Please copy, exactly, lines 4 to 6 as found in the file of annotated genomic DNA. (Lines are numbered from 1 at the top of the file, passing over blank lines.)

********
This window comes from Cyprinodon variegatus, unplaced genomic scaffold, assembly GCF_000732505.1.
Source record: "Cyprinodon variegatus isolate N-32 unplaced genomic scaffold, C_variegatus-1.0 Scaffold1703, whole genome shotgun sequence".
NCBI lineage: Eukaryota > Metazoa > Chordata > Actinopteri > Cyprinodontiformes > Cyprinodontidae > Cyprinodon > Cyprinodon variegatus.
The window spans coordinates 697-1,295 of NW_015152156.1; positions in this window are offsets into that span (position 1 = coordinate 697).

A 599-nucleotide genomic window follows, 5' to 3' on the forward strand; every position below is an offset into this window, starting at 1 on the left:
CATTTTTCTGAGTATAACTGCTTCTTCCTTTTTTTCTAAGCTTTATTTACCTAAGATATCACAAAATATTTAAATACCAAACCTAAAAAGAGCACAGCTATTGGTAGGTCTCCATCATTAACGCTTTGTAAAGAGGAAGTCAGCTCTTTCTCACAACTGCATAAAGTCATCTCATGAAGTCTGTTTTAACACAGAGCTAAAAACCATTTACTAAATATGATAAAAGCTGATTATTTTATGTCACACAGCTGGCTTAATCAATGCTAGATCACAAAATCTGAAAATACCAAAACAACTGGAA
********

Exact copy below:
The window spans coordinates 697-1,295 of NW_015152156.1; positions in this window are offsets into that span (position 1 = coordinate 697).

A 599-nucleotide genomic window follows, 5' to 3' on the forward strand; every position below is an offset into this window, starting at 1 on the left:
CATTTTTCTGAGTATAACTGCTTCTTCCTTTTTTTCTAAGCTTTATTTACCTAAGATATCACAAAATATTTAAATACCAAACCTAAAAAGAGCACAGCTATTGGTAGGTCTCCATCATTAACGCTTTGTAAAGAGGAAGTCAGCTCTTTCTCACAACTGCATAAAGTCATCTCATGAAGTCTGTTTTAACACAGAGCTAAAAACCATTTACTAAATATGATAAAAGCTGATTATTTTATGTCACACAGCTGGCTTAATCAATGCTAGATCACAAAATCTGAAAATACCAAAACAACTGGAA